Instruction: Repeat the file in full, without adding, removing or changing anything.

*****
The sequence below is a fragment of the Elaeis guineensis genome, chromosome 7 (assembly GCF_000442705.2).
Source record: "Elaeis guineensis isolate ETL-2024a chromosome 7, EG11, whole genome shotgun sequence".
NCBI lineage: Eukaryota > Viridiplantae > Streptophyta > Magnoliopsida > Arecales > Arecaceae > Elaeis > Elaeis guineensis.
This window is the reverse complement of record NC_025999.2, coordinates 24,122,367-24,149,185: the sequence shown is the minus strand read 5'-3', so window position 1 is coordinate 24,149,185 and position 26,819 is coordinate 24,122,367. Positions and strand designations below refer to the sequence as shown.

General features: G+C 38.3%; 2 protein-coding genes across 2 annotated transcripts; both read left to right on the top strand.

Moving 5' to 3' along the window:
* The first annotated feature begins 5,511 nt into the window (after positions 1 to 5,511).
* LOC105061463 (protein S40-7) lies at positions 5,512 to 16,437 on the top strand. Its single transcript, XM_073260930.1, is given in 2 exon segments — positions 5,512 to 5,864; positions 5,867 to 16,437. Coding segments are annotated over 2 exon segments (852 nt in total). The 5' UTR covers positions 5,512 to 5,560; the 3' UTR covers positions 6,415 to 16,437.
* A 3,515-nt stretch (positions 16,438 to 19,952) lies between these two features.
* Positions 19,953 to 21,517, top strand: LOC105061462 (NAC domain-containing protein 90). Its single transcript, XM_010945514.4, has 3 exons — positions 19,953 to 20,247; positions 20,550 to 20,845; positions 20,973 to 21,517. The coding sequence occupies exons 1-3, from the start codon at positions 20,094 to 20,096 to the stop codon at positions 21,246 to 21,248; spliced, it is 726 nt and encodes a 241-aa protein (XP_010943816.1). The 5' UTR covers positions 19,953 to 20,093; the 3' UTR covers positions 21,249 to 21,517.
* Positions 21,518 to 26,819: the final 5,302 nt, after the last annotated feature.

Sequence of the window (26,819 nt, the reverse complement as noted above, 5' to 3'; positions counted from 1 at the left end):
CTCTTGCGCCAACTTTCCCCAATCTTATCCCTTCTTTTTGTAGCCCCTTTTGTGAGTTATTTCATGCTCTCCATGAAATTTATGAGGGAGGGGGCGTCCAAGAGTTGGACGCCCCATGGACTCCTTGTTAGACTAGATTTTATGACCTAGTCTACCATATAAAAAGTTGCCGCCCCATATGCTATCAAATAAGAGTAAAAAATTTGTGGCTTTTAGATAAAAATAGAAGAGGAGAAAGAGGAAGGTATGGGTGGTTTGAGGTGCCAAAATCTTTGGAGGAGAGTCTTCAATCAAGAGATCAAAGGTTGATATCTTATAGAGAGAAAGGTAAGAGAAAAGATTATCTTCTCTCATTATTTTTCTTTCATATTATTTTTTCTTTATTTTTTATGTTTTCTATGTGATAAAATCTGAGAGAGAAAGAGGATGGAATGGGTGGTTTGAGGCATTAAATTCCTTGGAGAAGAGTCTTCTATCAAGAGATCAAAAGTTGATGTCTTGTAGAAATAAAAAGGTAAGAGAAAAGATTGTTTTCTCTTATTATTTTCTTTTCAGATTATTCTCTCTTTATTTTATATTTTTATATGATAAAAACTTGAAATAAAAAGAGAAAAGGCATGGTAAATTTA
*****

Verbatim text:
The sequence below is a fragment of the Elaeis guineensis genome, chromosome 7 (assembly GCF_000442705.2).
Source record: "Elaeis guineensis isolate ETL-2024a chromosome 7, EG11, whole genome shotgun sequence".
NCBI lineage: Eukaryota > Viridiplantae > Streptophyta > Magnoliopsida > Arecales > Arecaceae > Elaeis > Elaeis guineensis.
This window is the reverse complement of record NC_025999.2, coordinates 24,122,367-24,149,185: the sequence shown is the minus strand read 5'-3', so window position 1 is coordinate 24,149,185 and position 26,819 is coordinate 24,122,367. Positions and strand designations below refer to the sequence as shown.

General features: G+C 38.3%; 2 protein-coding genes across 2 annotated transcripts; both read left to right on the top strand.

Moving 5' to 3' along the window:
* The first annotated feature begins 5,511 nt into the window (after positions 1 to 5,511).
* LOC105061463 (protein S40-7) lies at positions 5,512 to 16,437 on the top strand. Its single transcript, XM_073260930.1, is given in 2 exon segments — positions 5,512 to 5,864; positions 5,867 to 16,437. Coding segments are annotated over 2 exon segments (852 nt in total). The 5' UTR covers positions 5,512 to 5,560; the 3' UTR covers positions 6,415 to 16,437.
* A 3,515-nt stretch (positions 16,438 to 19,952) lies between these two features.
* Positions 19,953 to 21,517, top strand: LOC105061462 (NAC domain-containing protein 90). Its single transcript, XM_010945514.4, has 3 exons — positions 19,953 to 20,247; positions 20,550 to 20,845; positions 20,973 to 21,517. The coding sequence occupies exons 1-3, from the start codon at positions 20,094 to 20,096 to the stop codon at positions 21,246 to 21,248; spliced, it is 726 nt and encodes a 241-aa protein (XP_010943816.1). The 5' UTR covers positions 19,953 to 20,093; the 3' UTR covers positions 21,249 to 21,517.
* Positions 21,518 to 26,819: the final 5,302 nt, after the last annotated feature.

Sequence of the window (26,819 nt, the reverse complement as noted above, 5' to 3'; positions counted from 1 at the left end):
CTCTTGCGCCAACTTTCCCCAATCTTATCCCTTCTTTTTGTAGCCCCTTTTGTGAGTTATTTCATGCTCTCCATGAAATTTATGAGGGAGGGGGCGTCCAAGAGTTGGACGCCCCATGGACTCCTTGTTAGACTAGATTTTATGACCTAGTCTACCATATAAAAAGTTGCCGCCCCATATGCTATCAAATAAGAGTAAAAAATTTGTGGCTTTTAGATAAAAATAGAAGAGGAGAAAGAGGAAGGTATGGGTGGTTTGAGGTGCCAAAATCTTTGGAGGAGAGTCTTCAATCAAGAGATCAAAGGTTGATATCTTATAGAGAGAAAGGTAAGAGAAAAGATTATCTTCTCTCATTATTTTTCTTTCATATTATTTTTTCTTTATTTTTTATGTTTTCTATGTGATAAAATCTGAGAGAGAAAGAGGATGGAATGGGTGGTTTGAGGCATTAAATTCCTTGGAGAAGAGTCTTCTATCAAGAGATCAAAAGTTGATGTCTTGTAGAAATAAAAAGGTAAGAGAAAAGATTGTTTTCTCTTATTATTTTCTTTTCAGATTATTCTCTCTTTATTTTATATTTTTATATGATAAAAACTTGAAATAAAAAGAGAAAAGGCATGGTAAATTTA